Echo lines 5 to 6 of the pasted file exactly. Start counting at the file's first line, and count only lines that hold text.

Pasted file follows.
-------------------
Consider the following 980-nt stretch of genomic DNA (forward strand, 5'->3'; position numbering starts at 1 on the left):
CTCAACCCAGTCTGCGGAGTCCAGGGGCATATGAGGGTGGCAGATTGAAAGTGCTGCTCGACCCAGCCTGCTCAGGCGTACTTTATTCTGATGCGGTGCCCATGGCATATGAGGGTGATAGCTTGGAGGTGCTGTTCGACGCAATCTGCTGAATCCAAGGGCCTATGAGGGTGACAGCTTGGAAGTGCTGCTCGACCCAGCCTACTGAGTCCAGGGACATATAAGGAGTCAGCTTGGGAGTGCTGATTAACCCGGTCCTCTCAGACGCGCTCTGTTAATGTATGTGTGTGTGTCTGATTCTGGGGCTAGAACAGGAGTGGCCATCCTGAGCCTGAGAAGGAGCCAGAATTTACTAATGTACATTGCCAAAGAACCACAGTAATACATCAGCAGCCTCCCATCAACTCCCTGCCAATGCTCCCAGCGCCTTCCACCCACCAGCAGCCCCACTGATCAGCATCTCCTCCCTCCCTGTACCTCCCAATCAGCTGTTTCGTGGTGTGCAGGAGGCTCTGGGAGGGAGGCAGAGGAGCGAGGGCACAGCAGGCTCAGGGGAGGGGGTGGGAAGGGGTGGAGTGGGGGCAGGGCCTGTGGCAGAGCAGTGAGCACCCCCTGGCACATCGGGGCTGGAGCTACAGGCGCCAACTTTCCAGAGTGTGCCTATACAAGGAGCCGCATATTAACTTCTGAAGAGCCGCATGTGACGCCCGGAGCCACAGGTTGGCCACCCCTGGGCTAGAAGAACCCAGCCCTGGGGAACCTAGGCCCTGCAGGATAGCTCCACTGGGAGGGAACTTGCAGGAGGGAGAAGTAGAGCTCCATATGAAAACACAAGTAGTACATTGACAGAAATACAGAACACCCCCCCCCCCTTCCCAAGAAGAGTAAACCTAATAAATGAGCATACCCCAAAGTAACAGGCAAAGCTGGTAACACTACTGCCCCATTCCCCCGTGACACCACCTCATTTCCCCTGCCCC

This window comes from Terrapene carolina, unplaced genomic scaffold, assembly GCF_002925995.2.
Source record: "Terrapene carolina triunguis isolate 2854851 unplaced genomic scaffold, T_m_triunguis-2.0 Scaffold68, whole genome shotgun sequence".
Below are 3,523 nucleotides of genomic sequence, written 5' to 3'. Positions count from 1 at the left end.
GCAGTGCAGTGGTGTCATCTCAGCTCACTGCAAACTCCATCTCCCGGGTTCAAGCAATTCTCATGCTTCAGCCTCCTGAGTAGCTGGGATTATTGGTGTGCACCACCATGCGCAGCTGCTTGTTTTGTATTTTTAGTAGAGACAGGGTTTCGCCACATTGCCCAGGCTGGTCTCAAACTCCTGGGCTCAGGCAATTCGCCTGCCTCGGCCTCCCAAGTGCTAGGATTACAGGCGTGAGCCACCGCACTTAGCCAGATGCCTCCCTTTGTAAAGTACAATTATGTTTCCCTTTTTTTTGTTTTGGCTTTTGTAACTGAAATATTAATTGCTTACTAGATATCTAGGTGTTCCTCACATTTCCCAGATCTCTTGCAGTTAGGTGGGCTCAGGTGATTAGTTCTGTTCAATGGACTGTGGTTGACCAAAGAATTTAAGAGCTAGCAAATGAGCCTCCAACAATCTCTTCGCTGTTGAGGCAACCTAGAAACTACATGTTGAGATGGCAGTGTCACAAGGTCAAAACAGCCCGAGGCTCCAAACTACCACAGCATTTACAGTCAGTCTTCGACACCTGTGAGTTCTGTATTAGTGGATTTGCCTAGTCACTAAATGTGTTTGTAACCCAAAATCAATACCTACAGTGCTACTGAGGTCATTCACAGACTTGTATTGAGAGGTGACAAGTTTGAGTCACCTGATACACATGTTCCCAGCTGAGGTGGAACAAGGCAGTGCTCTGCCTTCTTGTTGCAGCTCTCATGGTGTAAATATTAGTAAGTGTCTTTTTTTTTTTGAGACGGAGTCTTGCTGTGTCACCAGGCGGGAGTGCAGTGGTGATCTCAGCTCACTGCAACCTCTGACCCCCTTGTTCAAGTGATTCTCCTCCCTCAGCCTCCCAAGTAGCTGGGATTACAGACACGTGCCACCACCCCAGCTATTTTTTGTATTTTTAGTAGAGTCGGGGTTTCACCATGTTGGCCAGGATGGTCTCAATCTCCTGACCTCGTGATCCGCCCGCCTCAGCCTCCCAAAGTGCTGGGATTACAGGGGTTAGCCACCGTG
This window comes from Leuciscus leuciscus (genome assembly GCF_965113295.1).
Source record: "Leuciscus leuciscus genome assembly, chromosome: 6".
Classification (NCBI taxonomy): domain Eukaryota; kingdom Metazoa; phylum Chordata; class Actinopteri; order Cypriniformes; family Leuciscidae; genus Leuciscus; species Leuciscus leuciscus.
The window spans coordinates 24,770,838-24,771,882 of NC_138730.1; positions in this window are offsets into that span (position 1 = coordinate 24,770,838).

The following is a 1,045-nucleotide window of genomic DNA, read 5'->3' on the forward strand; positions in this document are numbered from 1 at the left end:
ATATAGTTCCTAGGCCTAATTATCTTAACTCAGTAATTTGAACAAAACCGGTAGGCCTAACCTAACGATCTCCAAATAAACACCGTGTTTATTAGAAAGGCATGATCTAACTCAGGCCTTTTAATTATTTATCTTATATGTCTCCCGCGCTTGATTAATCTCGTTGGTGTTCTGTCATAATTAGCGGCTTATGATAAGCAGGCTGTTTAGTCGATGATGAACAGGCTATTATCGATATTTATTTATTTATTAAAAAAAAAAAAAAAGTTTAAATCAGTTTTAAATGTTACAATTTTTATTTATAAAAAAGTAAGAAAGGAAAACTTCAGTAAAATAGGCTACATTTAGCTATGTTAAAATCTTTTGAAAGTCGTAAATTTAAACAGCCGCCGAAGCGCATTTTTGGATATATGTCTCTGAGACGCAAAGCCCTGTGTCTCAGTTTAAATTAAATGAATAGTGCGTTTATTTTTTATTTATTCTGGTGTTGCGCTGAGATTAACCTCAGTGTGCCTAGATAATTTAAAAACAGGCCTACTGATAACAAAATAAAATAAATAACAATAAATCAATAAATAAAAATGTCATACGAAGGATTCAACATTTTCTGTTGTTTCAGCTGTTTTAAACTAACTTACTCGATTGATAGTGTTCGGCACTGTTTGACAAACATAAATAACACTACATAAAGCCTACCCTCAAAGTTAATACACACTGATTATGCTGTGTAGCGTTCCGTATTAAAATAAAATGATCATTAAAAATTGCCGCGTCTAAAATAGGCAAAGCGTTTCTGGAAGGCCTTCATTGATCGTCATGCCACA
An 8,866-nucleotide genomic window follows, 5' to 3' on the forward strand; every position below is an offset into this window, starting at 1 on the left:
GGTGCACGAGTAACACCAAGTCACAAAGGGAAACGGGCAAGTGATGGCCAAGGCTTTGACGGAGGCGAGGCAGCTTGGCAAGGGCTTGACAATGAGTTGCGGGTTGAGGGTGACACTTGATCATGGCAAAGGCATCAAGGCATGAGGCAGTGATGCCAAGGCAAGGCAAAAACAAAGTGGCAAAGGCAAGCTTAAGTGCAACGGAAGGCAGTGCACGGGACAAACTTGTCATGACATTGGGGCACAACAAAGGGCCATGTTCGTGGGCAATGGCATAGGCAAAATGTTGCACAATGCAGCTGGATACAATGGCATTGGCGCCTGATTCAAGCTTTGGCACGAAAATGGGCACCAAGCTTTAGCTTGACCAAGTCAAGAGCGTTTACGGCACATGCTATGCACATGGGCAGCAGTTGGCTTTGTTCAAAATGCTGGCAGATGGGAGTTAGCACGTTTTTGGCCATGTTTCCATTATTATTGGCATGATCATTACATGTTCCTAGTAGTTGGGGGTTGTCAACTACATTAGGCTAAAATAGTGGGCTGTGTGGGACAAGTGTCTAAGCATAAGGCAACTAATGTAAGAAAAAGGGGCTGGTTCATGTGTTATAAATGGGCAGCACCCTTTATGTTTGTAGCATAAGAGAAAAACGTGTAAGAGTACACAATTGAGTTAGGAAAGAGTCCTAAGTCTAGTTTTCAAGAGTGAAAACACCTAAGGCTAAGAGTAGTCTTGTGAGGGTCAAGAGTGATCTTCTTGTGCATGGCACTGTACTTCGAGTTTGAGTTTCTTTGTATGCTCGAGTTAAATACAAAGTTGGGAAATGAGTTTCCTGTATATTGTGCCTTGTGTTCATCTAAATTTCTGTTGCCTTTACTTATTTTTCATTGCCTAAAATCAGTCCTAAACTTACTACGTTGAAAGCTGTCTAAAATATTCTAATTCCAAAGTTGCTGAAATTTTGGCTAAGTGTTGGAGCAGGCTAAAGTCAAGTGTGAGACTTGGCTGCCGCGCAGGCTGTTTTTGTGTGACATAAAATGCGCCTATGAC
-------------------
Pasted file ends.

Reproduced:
Below are 3,523 nucleotides of genomic sequence, written 5' to 3'. Positions count from 1 at the left end.
GCAGTGCAGTGGTGTCATCTCAGCTCACTGCAAACTCCATCTCCCGGGTTCAAGCAATTCTCATGCTTCAGCCTCCTGAGTAGCTGGGATTATTGGTGTGCACCACCATGCGCAGCTGCTTGTTTTGTATTTTTAGTAGAGACAGGGTTTCGCCACATTGCCCAGGCTGGTCTCAAACTCCTGGGCTCAGGCAATTCGCCTGCCTCGGCCTCCCAAGTGCTAGGATTACAGGCGTGAGCCACCGCACTTAGCCAGATGCCTCCCTTTGTAAAGTACAATTATGTTTCCCTTTTTTTTGTTTTGGCTTTTGTAACTGAAATATTAATTGCTTACTAGATATCTAGGTGTTCCTCACATTTCCCAGATCTCTTGCAGTTAGGTGGGCTCAGGTGATTAGTTCTGTTCAATGGACTGTGGTTGACCAAAGAATTTAAGAGCTAGCAAATGAGCCTCCAACAATCTCTTCGCTGTTGAGGCAACCTAGAAACTACATGTTGAGATGGCAGTGTCACAAGGTCAAAACAGCCCGAGGCTCCAAACTACCACAGCATTTACAGTCAGTCTTCGACACCTGTGAGTTCTGTATTAGTGGATTTGCCTAGTCACTAAATGTGTTTGTAACCCAAAATCAATACCTACAGTGCTACTGAGGTCATTCACAGACTTGTATTGAGAGGTGACAAGTTTGAGTCACCTGATACACATGTTCCCAGCTGAGGTGGAACAAGGCAGTGCTCTGCCTTCTTGTTGCAGCTCTCATGGTGTAAATATTAGTAAGTGTCTTTTTTTTTTTGAGACGGAGTCTTGCTGTGTCACCAGGCGGGAGTGCAGTGGTGATCTCAGCTCACTGCAACCTCTGACCCCCTTGTTCAAGTGATTCTCCTCCCTCAGCCTCCCAAGTAGCTGGGATTACAGACACGTGCCACCACCCCAGCTATTTTTTGTATTTTTAGTAGAGTCGGGGTTTCACCATGTTGGCCAGGATGGTCTCAATCTCCTGACCTCGTGATCCGCCCGCCTCAGCCTCCCAAAGTGCTGGGATTACAGGGGTTAGCCACCGTG